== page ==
While the foliage was pretty, much of the water had a green film on top of it.
By James Kinneen
Hometown Weekly Reporter
In my opinion, “Jaws” is the scariest movie of all time, and to be blunt, it’s not even close. My rationale is pretty simple: I can shower and not think about “Psycho,” I can answer a phone and not think of “Scream,” and I can play with my niece’s dolls and not think about “Child’s Play,” but no matter how old I get or how dated the effects become, I can’t get in the ocean without thinking of the classic Spielberg shark movie.
I felt pretty confident I could walk around the woods at dusk and not think of “The Blair Witch Project,” too, but after spending some time completely alone in the trails around Leland Mill Pond on late Friday afternoon, the grandfather of found-footage horror may have to move up on my “scariest movies” list. While I expected solitude, I don’t think I was prepared for a complete lack of other people to be on the trails at a time when everyone was heading into the weekend.
While there is ample parking, the road to the parking lot is thin and unpaved, so if you’re not familiar with the area, it’s easy to think this is a hiking trail rather than a parking lot. I don’t know if that has turned people away in the past (thinking they’d need to park far away and walk all the way to this trail opening) but it threw me off for a couple of drives-by.
When you approach the trail map, you see an article explaining the history of the area. At one point, it says: “This property offers two very different walking experiences: an easy walk around the large meadow area across the street from the parking lot, and a more challenging - and interesting! - walk to visit the lovely upper Mill Pond.”
This felt a lot like when an amusement park gives you two options, but clearly downplays one in favor of the other. You know, something like ”for the younger crowd, we have this gentle ride, but for those of you that came all this way looking for a real thrill, we have…” The wording of such things makes it so that to avoid social shaming, you don’t actually have a choice. In large part because of this, I opted for the longer hike.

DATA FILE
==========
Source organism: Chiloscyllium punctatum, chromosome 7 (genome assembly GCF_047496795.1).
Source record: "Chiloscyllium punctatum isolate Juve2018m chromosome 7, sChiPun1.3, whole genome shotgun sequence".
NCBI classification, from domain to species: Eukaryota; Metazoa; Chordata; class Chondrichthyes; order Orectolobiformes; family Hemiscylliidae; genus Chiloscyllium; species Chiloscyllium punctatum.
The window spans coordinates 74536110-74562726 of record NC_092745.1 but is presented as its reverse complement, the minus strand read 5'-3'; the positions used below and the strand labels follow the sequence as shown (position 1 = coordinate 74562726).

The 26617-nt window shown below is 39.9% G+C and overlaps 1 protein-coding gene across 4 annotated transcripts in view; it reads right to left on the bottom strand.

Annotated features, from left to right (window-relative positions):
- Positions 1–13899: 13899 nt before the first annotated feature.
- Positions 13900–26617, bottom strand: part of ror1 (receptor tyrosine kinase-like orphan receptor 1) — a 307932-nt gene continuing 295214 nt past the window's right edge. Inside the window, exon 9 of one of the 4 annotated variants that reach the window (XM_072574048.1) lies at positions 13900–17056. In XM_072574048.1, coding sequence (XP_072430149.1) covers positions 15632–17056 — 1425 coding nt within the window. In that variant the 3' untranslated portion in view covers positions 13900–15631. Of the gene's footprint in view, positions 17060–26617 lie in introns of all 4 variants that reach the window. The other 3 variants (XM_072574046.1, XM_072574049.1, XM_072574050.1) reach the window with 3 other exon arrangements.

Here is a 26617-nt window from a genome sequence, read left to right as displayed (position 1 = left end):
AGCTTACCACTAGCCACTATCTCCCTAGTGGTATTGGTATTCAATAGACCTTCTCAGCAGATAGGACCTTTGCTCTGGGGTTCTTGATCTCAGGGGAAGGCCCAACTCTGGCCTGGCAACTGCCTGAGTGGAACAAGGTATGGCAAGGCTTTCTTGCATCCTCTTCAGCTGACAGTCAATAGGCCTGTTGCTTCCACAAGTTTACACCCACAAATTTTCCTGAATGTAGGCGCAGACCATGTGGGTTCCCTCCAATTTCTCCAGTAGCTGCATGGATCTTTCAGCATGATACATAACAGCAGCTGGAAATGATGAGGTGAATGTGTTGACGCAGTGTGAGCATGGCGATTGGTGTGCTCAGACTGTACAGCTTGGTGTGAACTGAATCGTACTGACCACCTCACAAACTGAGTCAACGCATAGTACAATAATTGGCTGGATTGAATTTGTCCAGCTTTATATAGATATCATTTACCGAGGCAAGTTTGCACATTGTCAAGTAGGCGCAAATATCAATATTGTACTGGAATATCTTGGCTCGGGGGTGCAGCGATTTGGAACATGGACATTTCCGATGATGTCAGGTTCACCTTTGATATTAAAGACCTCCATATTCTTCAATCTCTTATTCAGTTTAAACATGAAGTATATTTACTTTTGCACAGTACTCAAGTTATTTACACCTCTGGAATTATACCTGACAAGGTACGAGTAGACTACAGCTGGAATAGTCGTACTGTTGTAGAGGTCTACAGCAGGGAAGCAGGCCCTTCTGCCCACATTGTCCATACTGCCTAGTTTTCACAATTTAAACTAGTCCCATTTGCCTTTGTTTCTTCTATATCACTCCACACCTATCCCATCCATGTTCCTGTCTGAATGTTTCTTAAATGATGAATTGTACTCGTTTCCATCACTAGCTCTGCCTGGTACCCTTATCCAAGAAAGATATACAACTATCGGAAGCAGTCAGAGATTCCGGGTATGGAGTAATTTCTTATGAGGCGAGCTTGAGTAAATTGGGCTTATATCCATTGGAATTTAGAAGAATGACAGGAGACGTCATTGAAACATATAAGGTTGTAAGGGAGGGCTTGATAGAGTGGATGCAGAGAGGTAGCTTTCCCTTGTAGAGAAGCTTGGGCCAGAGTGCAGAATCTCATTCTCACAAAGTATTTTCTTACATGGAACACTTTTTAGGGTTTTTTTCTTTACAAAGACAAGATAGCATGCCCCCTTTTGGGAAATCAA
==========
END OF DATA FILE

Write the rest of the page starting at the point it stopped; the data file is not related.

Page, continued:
One of the first things you notice about the hike is how different the plant life is. At various points, you feel like you’re in the Pacific Northwest, surrounded by wet, green ferns. But not long after, and not far away, you’re surrounded by red bushes and pine trees and very much feel like you’re in a New England forest in the fall. The pine trees are almost all perfectly Christmas-tree-sized, also, in case someone wanted to decorate them as a fun way to get more people to hike the area.
The northernmost part of the trail doesn’t have much. There’s a crazy amount of stone walls, with the surest sign you’re on the trail being when you encounter a split in the wall to walk through. There is also a dried-out riverbed of some kind, which is very muddy, but looked like it had some tracks on it, if you’d like to try out your tracking skills (the trail map also has a convenient image of tracks you may see on the trail). Kids might get disappointed, though, because some of the animals on the trail map (like black bears) aren’t typically found in the woods you’re hiking.
The closer you get to the water, the more scenic the hike is. While some parts of the water are covered in a green film, most of it is pretty clear. It is also dry enough that you don’t need to use the boards or bridges the hike provides, which is good because some of the smaller bridges are so rickety and worn that they look more like movie props than actual bridges. Just be aware that a lot of the hike is in heavy shade, so you’ll want to go there a bit earlier than I did, knowing how quickly the sun goes down now that winter is approaching. Especially if your mind tends to wander about why nobody else is in the woods, and what the locals seemingly avoiding the area might know that you don't.
While history fans might like to see the remnants of the mill, the best thing the area offers is a chance to be alone with your thoughts. Hopefully your thoughts are more profound and personally reflective than thinking about a low-budget horror movie from 1999 about an evil witch that lives in the woods of Maryland.